•What City People Has Found Out
There have been intense political posturing, permutations and fireworks, especially as the eight-year tenure of the President, Major General Muhammadu Buhari (retd), who is from the North-West, winds down.
However, the clamour for an Igbo president has since resonated with some Nigerians 18 months before the general elections, especially as the apex Igbo socio-cultural organisation, Ohanaeze Ndigbo Worldwide, has been consistent in its demand for an Igbo president in 2023.
As the battle for who succeeds President Buhari in 2023 thickens, the popularity of former Governor Peter Obi has continued to grow sporadically across all the social media and tabloids. It will not be a debate that the Labour Party presidential candidate will cling to landslide victory if elections were held via Twitter, Facebook or Instagram. Peter Obi has become as popular as any top celebrity in the social and political space. But just as stated in the last publication, the odds against him lie in the reality of widening political structure which is determined by regional popularity and electoral values that are determined by the numbers.
This is not about Peter Obi alone. Beyond his growing reputation, he also suffers from the inequality of regional population strength that any Igbo candidate has ever encountered in our central politics. While the Obidients followers are making all the needed noise on social media, the numbers on the INEC papers show that Peter Obi can only win 3 states clearly out of the 36 states including Abuja. This is by reason of zonal and regional networks.
This problem is not peculiar to the South-East, but also to the south-south. There are 5 states in the South-East with a total voting power of 10,057,130 registered voters. An Igbo political analyst who corroborated this shortcoming added that close to half of the 10 million voters are already scattered abroad, and some are in Lagos. The few who are in the state are also divided because of the egalitarian nature of the Igbos.
“In the end, each state will not get up to a million votes each”, he added. This means the Igbos will always be at the mercy of the South-West and the north to clinch any significant post. Rather than form a strong unified force bloc, the few cross-sections of the influential ones usually pitch their tent with other regions based on personal interest and as a result dividing the bloc further.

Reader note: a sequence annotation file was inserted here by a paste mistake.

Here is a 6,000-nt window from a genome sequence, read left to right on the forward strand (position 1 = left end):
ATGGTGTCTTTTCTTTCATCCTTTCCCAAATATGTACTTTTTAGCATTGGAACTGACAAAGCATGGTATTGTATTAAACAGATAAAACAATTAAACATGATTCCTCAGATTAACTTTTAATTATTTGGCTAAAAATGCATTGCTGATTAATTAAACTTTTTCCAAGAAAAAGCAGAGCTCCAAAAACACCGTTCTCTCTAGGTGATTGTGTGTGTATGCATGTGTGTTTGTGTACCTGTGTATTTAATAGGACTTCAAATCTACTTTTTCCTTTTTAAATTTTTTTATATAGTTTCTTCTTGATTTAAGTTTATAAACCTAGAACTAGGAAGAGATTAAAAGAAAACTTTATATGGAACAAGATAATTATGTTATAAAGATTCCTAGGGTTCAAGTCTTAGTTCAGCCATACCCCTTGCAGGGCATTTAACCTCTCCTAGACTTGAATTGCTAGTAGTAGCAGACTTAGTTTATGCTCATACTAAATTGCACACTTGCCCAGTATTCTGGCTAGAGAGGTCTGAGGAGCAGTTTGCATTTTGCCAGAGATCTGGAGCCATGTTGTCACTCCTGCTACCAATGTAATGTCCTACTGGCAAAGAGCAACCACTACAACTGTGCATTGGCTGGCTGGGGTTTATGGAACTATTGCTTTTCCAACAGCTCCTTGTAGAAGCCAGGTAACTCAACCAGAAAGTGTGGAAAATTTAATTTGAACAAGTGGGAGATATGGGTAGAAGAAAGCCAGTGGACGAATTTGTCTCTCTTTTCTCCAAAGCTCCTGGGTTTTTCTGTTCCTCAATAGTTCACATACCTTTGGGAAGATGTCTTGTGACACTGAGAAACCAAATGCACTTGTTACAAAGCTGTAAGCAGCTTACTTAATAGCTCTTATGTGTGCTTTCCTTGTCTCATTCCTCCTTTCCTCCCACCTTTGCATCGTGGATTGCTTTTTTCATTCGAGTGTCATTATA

Dr Orji Uzor Kalu, for instance, is not backing his kinsman, Peter Obi based on both personal and party interests. The presidential candidacy of Atiku has further divided the South-South movement by getting Okowa to his side as a running mate.
Votes from all the states of the South-East cannot match that of the North. It will shock you to discover that just three states from the north will equate and underscore the whole of the votes from the six states even if all the votes are cast for Peter Obi. Kaduna has 3,932,492 voters, Kano has 5,457,747 voters and Katsina has 3,230,230 voters. The three states alone have 12,620,469 voters. They will even have an excess of 2,563,339 voters against the South-East.
This explains the danger in polarizing the candidacy of Peter Obi along the ethnic lines as his social media warriors are currently doing.
Despite the disadvantaged limitation of the Igbo population, the Igbo people have continued to dominate in many areas ahead of other tribes. Some pro-Igbo analysts are also of the opinion that the rest of Nigeria does not want the Igbo to lead based on their tendency to dominate. This is not a new narrative.
It has been argued that at every historical junction, the Igbos have made or attempted moves that have suggested domineering motive and tendency. Former Minister for Aviation, Femi Fani Kayode once recounted how the Igbos in the 50s and 60s put up a separatist attitude when their move to dominate the other regions met a brick wall.
He recalled that it is the attitude of the Igbos in the 30s and 40s that alienated the Yoruba from them, thereby causing the Yoruba to establish the long-standing political movement called the Afenifere, which was at the time known as the Action Group., and resulted in the narrow defeat of Chief Nnamdi Azikiwe in the western regional elections in 1951. Fani Kayode insisted that it was the Igbos who introduced tribalism into Southern politics with the comment of Charles Dadi Onyeama who was a member of the Central Legislative Council and was quoted to have said that the domination of Nigeria and Africa by the Igbos is only a matter of time.
Some commentators have also argued that the “Igbo problem” was created by the Igbo themselves – that it is an injury that Igbos inflicted on themselves by staging the first coup d’état in 1966 and then trying to secede from the federation, leading the country to wage war against them. They believe this is why the best an Igbo has ever gotten once in 56 years was a vice president, which was, of course, about 40 years ago.
Dr Doyin Okupe, who is currently the running mate to Peter Obi also hinted that as far as the 2023 general election is concerned, the North has not forgiven Igbo for Ahmadu Bello’s death and as such, the Igbo will find it difficult to be president in Nigeria.
“It has laid bare all the deceits, pretences and shenanigans being played out to hoodwink the Igbo on the issue of Nigeria’s president of Igbo extraction while covering the truth”, he said.